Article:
The client had identified major media players in Australia who could use and benefit from their software. But in order to touch base with these prospective clients and successfully market their brand, they needed a presence in Australia.

Tip No. 1

Identify the right partners, use the right connections

Expanding globally is no small matter, so you will need all the help you can get. You’ll need to know right away whom you can rely on to assist you or even mentor you as you explore something new and potentially risky. Your partner should be someone you can trust, and who, in turn, is willing to vouch for you.

Your partner may not even be someone who will be directly involved in your business, but someone who can help you navigate the strange waters you are trying to cross, so to speak. Of course, you would also want to have a team or an executive who knows the ins and outs of your business and is familiar with or is willing to learn and understand the new market you are trying to gain access to.

You will also need to hire people to help you achieve your expansion plans, and deal with your overseas business partners and customers. They must be familiar or immersed in the local environment and culture. Moreover, they should also be looking out for your best interests in all of their dealings.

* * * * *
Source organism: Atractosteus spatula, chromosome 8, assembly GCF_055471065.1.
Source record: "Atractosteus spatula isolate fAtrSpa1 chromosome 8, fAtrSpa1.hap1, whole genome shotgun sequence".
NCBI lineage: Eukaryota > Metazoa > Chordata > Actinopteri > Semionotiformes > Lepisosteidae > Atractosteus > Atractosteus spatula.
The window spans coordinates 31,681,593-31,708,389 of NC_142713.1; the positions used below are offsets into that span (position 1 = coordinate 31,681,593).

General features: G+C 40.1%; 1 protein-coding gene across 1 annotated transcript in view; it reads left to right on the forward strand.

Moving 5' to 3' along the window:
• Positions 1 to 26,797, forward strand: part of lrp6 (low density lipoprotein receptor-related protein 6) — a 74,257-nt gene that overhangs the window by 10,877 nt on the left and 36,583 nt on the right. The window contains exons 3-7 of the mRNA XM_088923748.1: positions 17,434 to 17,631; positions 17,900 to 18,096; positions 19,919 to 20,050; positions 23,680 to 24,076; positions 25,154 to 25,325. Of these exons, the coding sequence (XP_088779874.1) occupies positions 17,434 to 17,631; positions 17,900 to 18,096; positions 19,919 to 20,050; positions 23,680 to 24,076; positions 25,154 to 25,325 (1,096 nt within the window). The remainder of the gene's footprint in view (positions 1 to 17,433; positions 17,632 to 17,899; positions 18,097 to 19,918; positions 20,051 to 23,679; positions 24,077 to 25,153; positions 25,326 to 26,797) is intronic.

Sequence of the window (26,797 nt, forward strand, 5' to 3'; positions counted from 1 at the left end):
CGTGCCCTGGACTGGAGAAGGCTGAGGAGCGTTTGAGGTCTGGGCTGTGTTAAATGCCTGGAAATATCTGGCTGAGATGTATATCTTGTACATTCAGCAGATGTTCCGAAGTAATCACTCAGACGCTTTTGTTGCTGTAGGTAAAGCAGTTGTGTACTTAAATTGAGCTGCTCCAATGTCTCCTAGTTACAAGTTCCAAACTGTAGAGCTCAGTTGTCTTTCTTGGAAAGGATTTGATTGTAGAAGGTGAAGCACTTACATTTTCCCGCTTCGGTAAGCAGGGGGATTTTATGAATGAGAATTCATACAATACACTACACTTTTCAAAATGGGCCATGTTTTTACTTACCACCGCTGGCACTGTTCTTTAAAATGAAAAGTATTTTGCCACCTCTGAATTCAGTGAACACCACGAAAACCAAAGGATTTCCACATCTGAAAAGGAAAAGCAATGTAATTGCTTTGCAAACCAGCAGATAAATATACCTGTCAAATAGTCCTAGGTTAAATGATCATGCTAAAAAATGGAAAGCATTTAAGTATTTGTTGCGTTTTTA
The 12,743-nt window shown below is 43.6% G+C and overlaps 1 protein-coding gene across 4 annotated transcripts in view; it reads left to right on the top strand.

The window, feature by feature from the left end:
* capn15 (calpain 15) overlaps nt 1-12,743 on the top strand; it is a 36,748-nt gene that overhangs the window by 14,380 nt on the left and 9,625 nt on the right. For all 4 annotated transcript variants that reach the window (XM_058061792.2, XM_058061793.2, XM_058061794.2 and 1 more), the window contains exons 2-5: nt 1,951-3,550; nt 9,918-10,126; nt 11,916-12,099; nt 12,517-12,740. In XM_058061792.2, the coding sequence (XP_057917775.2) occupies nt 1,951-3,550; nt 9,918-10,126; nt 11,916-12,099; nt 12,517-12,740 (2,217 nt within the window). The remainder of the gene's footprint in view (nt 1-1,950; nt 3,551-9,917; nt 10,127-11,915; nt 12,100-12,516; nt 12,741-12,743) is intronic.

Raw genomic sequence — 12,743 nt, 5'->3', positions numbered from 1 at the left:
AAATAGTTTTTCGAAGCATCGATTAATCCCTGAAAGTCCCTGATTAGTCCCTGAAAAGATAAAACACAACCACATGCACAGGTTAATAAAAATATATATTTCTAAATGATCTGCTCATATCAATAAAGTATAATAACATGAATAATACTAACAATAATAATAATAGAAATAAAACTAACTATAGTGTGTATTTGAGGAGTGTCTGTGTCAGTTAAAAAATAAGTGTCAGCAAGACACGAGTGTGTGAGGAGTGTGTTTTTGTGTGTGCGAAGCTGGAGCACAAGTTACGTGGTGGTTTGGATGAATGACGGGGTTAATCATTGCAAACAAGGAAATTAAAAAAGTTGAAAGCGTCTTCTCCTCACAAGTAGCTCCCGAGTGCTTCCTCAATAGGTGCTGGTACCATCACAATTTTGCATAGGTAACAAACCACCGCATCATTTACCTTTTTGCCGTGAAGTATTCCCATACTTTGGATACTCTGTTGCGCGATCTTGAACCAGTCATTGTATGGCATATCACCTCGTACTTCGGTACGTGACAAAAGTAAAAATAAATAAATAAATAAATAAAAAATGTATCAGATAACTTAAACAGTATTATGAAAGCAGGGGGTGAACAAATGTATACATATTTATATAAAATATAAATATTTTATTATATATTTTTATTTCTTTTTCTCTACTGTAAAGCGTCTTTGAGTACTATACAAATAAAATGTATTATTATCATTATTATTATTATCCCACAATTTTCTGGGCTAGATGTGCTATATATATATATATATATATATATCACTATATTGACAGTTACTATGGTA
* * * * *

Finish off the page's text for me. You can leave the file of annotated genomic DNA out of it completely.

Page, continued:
Resultant Agency connections

We were initially contacted by an AGN member firm to assist their UK client (Resultant Agency) in their goal to penetrate the Australian market. Our UK AGN member has no tax or bookkeeping expertise in Australia, so they reached out to us, a fellow AGN member, to assist their client.

Contact was made quickly with the prospective new UK client, and an online meeting was set up within 24 hours to ascertain the client’s needs. This virtual meeting took place late in the night, Australia time, while it was still daytime in the UK (there’s a nine-hour gap between our two countries).

Tip No. 2

Set up the right infrastructure

Whether you are setting up a branch or a subsidiary, you need to have the appropriate infrastructure in place to facilitate a smooth launch.

You also need to have a management team that is ready and able to deliver your strategy in your new office. Moreover, ensure you take care of all IT and communication infrastructure, and data sharing policies that adhere to local laws and international best practices.